• My uncle called because he was at the bookstore and couldn’t find my book. It turns out he was looking for “Abby is Crazy.” Close enough.
  • Tonight’s quote from the old people’s home: “He might have left me for a woman 25 years younger, but that didn’t make his peter any younger. Have fun with that pickle, missy.”

Now keep in mind that these aren’t all my tweets or anything. I do actual stuff that goes undocumented. I also only tweet from my computer and not phone, therefore reducing the stalker potential even more.

But if you are so inclined to proceed with stalking, please bring a shovel and at least make yourself useful. If I decide to break out the fuzzy pink gnome tiara, I’ll let you know so you can jump back in the bushes.

Just watch out for the gang-banging birds.

Like the blog? Buy the book.

(I encourage this kind of stalking.)

Couch Contemplations

This is my couch.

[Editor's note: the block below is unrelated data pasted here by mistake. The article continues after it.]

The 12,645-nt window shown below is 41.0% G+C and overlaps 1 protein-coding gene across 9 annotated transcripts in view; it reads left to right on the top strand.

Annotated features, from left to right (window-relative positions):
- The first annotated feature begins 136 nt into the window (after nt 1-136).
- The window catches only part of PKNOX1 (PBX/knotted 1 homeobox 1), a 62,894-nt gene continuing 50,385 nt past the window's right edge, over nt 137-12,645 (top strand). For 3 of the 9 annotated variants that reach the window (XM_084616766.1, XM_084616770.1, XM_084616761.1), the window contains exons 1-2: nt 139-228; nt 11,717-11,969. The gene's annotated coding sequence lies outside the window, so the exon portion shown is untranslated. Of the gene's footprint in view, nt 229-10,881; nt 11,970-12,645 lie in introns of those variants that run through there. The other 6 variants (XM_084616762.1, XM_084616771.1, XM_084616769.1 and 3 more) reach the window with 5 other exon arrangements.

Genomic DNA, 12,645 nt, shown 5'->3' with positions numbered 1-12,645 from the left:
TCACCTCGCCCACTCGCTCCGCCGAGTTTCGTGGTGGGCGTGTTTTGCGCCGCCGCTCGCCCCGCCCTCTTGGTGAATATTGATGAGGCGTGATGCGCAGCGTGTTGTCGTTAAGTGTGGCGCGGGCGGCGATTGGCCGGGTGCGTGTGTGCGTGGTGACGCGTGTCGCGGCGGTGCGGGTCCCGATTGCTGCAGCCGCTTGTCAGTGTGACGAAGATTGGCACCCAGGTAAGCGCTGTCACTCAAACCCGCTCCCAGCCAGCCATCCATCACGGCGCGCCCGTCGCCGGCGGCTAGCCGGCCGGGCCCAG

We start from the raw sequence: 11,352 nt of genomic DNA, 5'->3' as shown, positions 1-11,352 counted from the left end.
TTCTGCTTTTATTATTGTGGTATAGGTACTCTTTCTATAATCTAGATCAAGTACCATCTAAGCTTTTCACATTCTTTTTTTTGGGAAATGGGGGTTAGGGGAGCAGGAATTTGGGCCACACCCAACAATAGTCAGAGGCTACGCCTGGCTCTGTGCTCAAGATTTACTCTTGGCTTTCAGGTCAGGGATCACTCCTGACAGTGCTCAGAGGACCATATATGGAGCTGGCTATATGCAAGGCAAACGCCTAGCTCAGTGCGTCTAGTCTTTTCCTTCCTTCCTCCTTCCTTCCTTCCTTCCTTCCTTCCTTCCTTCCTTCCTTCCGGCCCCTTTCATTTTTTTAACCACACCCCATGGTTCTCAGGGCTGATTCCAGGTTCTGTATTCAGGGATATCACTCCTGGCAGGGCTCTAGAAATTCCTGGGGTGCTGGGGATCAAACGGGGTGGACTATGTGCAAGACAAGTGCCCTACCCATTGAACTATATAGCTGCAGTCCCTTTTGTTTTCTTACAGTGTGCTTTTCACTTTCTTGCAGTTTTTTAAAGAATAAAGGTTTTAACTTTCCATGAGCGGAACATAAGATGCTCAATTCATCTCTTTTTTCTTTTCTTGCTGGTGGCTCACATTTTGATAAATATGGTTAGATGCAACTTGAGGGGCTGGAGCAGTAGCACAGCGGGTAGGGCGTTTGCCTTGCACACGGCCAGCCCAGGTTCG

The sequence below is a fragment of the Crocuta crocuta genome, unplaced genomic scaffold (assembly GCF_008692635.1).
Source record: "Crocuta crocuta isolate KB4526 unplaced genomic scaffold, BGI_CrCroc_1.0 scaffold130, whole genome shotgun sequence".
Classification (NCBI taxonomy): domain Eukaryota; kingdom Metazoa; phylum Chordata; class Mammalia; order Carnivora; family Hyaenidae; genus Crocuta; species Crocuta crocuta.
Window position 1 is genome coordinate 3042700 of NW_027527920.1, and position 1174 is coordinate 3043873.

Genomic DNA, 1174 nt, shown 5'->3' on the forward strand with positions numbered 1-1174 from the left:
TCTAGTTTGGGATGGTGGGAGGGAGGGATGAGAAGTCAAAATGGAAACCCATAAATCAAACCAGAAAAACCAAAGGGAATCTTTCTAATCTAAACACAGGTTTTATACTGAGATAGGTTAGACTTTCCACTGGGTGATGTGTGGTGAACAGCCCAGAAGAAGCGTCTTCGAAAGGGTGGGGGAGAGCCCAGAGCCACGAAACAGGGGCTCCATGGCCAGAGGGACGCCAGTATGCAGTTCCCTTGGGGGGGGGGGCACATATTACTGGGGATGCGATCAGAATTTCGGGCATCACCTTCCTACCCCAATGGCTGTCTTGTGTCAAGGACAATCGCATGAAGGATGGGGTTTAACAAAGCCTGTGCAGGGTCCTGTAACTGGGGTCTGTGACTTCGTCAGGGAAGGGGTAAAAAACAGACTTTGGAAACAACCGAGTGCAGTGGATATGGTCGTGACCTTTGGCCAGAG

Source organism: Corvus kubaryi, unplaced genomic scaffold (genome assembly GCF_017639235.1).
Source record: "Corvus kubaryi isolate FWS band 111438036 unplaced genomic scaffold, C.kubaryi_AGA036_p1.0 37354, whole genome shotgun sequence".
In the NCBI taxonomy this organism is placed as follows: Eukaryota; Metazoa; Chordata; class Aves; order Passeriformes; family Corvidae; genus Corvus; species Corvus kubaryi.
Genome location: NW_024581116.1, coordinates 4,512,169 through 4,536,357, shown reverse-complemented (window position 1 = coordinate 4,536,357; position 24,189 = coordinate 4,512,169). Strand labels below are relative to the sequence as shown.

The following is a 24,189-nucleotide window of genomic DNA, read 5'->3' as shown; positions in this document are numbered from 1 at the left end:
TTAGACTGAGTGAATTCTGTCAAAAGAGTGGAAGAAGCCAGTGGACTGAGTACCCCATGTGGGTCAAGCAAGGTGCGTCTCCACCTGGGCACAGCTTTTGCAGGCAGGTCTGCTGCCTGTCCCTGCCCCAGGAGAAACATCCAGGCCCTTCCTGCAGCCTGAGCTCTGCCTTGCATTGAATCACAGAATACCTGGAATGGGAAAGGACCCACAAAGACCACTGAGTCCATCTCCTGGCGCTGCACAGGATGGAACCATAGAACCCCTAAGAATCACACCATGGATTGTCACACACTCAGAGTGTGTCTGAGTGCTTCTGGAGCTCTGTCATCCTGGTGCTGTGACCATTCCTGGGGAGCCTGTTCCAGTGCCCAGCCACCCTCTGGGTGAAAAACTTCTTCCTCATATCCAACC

couch

I tried to water that fake tree once. Go me!

There are times I’m convinced we’re dating, as we spend our weekends and weeknights together. There’s nothing I look forward to more than hanging out with some snacks and reading, writing or watching TV—just me and my couch.

I’m not telling you this so that you realize how pathetically happy I am dating my couch and consequently feel better about yourself—although that most certainly will happen as well—but because buying that couch three years ago kind of  “represents” something today.

Let me explain.

When I bought my house and had to buy a couch. Everyone told me to take my time, hit at least half a dozen stores to compare price and styles and then spend 1,000 hours online trying to find a better option and a better deal (only slightly exaggerating.)